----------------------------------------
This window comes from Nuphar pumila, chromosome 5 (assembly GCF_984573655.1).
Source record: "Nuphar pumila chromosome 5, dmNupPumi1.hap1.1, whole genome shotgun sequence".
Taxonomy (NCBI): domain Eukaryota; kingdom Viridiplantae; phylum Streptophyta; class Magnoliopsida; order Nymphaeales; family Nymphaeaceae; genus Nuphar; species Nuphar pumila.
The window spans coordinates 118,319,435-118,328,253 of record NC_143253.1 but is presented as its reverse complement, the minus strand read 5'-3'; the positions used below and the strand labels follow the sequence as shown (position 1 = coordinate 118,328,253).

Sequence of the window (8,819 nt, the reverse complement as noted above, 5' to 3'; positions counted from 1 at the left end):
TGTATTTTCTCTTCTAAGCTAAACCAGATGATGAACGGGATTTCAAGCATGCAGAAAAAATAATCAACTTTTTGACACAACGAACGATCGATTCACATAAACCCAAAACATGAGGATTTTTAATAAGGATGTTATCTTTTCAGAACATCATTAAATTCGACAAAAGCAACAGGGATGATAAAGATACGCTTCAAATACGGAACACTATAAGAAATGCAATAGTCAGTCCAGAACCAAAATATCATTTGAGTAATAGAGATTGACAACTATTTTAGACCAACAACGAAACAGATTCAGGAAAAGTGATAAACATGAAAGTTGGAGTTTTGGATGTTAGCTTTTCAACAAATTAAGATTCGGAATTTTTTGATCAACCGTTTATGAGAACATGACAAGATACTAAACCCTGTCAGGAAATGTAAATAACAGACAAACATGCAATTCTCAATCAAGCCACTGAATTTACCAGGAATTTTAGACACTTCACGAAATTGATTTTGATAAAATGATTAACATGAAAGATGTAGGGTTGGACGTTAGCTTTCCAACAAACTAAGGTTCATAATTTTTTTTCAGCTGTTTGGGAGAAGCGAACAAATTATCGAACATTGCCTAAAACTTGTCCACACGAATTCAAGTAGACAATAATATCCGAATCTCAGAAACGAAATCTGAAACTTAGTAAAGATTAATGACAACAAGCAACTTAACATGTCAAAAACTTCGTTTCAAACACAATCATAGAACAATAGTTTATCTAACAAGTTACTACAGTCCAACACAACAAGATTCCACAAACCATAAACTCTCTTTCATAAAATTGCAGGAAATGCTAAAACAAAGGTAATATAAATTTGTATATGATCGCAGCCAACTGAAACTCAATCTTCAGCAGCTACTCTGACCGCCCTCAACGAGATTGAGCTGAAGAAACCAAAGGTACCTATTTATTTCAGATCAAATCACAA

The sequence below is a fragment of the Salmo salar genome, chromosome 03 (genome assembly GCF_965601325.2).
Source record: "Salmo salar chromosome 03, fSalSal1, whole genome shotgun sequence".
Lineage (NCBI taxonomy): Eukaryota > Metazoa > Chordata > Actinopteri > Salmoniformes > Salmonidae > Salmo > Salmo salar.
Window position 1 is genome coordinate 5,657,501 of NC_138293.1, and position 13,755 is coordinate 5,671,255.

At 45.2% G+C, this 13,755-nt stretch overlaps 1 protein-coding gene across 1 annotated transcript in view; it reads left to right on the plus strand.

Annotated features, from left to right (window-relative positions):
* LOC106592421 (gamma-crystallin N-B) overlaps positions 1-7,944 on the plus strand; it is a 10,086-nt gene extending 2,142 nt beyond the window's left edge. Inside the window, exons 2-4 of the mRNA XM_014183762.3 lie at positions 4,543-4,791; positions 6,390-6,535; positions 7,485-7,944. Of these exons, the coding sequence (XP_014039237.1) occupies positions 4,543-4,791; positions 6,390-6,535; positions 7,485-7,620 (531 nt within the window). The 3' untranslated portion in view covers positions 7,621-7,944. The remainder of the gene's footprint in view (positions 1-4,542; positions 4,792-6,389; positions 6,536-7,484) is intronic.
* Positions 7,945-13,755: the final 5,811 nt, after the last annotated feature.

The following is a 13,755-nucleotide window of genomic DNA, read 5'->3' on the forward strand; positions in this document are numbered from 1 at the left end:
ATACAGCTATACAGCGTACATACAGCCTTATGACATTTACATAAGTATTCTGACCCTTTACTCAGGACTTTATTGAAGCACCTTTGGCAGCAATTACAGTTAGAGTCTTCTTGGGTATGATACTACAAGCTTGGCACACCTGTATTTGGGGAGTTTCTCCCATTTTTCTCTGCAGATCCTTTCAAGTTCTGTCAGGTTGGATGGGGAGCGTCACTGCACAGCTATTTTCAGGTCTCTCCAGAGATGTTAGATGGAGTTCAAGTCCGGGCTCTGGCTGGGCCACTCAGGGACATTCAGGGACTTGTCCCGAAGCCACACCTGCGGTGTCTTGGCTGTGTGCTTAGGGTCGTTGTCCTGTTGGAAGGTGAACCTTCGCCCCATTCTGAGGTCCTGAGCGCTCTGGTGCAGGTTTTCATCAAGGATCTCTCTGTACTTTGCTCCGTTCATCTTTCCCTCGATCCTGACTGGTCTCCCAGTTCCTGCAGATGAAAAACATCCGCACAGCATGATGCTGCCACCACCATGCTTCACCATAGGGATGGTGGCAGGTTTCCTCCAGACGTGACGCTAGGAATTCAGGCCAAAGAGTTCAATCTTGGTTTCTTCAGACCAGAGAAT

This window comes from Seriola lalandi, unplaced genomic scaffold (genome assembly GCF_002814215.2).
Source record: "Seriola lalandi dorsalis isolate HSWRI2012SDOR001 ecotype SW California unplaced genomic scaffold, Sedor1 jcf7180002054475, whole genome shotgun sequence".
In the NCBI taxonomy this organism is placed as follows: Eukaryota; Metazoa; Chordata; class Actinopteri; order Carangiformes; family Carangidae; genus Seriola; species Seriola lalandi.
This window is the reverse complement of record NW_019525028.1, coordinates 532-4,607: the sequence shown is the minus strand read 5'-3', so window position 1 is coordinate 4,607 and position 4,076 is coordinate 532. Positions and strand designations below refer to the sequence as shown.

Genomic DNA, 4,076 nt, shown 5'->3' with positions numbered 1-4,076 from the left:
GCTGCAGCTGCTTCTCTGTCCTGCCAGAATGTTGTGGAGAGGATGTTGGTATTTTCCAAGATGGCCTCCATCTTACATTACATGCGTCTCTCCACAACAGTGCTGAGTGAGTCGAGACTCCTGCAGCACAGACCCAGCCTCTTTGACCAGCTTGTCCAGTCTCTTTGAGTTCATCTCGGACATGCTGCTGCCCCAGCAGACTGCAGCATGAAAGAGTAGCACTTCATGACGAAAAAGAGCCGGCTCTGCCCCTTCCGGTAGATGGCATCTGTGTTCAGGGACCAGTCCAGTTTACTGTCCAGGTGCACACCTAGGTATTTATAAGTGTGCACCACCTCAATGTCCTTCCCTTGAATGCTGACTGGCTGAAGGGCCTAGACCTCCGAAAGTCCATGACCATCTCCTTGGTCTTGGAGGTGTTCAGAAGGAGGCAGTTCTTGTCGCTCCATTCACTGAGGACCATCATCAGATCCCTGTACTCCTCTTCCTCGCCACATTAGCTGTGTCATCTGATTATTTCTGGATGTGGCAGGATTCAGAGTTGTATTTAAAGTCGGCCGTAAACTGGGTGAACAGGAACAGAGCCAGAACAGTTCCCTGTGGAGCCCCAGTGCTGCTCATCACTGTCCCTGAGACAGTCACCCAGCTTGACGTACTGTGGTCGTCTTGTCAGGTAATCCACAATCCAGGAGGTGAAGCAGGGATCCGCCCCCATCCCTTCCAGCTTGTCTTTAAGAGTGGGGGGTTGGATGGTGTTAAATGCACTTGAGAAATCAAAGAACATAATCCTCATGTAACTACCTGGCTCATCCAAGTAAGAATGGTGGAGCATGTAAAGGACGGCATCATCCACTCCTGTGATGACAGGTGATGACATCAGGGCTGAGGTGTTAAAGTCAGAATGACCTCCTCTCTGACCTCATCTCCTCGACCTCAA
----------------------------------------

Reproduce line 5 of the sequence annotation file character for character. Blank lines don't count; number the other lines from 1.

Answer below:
Sequence of the window (8,819 nt, the reverse complement as noted above, 5' to 3'; positions counted from 1 at the left end):